The AU Review

Madame Web

Cast: Dakota Johnson, Sydney Sweeney, Isabela Merced, Celeste O’Connor

Director: S J Clarkson

Rating: M

Synopsis: Cassandra Webb works as a paramedic in New York City when she starts exhibiting intuitive abilities. As she is compelled to confront revelations regarding her own history, Cassandra must also protect three young women from a lethal foe intent on eradicating them.


The real winners of the technical production teams were cinematography, production design, and costuming. Where the dialogue in Madame Web faltered there was always a moment where a spider web appeared on set to pull me back in – using lots of cracked glass, chains, and netting. The film constantly gives the feeling that everything is interconnected even if the connection isn’t immediately visible.


Dakota Johnson is a good Madame Web and while the number of writers on the film do suggest some changes were made (Madame Web started shooting after Morbius finished it’s cinema run) as long as you are not expecting the next Endgame from this it is a safe movie to go enjoy as a one and done.

Geek Society AU

Drive-Away Dolls

Cast: Margaret Qualley, Geraldine Viswanathan, Beanie Feldstein, Joey Slotnick

Directors: Ethan Coen

Rating: MA 15+

Synopsis: Tormented by remorse over the dissolution of her romance with her ex-partner, Jamie decides to seek a new beginning. Her friend Marian has been feeling overwhelmed as well and could use some respite from stress. The two embark on an unplanned excursion to Tallahassee together, hoping the trip will provide them with relaxation and clarity.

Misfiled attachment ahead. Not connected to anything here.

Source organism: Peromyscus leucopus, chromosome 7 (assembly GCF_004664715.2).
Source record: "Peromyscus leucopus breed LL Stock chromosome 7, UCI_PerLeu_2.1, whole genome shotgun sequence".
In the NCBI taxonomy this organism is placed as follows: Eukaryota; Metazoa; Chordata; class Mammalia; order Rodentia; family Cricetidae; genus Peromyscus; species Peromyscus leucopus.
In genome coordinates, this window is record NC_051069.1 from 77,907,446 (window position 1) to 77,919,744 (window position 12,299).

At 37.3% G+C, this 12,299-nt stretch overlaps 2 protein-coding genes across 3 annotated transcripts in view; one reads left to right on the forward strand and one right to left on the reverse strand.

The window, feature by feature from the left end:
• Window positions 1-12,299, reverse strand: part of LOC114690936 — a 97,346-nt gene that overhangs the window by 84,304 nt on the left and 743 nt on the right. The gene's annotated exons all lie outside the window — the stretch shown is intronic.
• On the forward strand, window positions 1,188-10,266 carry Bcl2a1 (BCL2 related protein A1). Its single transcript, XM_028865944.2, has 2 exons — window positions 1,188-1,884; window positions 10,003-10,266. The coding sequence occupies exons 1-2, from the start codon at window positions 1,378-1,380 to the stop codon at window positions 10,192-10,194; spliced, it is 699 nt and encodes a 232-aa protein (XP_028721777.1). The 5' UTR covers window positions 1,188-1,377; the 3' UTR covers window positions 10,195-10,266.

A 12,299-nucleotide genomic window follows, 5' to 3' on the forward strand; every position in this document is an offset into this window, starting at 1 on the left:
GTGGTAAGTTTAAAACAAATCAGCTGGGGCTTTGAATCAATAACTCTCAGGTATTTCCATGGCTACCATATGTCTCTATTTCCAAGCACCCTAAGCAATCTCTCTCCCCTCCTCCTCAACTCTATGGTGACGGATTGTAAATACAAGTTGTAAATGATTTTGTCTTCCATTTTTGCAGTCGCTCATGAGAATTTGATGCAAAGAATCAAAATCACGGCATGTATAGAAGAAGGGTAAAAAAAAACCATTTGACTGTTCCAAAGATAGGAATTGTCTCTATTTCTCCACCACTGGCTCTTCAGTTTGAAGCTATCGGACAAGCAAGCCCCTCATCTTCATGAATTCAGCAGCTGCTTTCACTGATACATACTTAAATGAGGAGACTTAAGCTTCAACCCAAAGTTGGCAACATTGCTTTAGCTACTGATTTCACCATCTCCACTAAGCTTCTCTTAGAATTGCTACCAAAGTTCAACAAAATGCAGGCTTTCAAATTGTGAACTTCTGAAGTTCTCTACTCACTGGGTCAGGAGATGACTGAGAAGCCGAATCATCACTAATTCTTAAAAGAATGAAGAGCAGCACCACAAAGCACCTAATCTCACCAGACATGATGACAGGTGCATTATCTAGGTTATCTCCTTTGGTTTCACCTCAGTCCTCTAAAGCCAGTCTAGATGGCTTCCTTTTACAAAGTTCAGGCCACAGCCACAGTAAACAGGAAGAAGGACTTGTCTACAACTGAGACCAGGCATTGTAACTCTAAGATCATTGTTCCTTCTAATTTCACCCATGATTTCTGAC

Drive-Away Dolls is – appropriately – a wild ride. But this quirky mish-mash of styles and themes mostly works thanks to its breezy attitude and very funny script.


The nicest thing to be said about Drive-Away Dolls is that, despite being a bad film, it’s still a funny film. There’s plenty of attempts at humour; some of them can be cringeworthy, but others really land with a cracking punchline, a very amusing character moment, or are tied in with the film’s very unabashed portrayal of lesbian culture.


The Great Escaper

Cast: Michael Caine, Glenda Jackson, Laura Marcus, Wolf Kahler

Director: Oliver Parker

Rating:  M

Synopsis:  Bernard Jordan breaks free from his assisted living facility, driven by a stirring desire to make it to the 70th commemorative events in France marking D-Day.


Director Oliver Parker has created a simple film that packs a profoundly emotional punch without resorting to sugary sweet clichés or overly manipulative filmmaking tricks.


This is an inspirational film, drenched in sentimentality with an equal dose of humour which is predominantly delivered through dialogue in scenes between Bernie and Irene.


Force of Nature: The Dry 2

Cast: Eric Bana, Anna Torv, Deborra-Lee Furness, Robin McLeavy

Director: Robert Connolly

Rating: M

Synopsis: Five women embark on a hiking getaway, but only four return at its conclusion. Federal agents Aaron Falk and Carmen Cooper venture into the mountains, striving to locate their still-living informant amidst the group.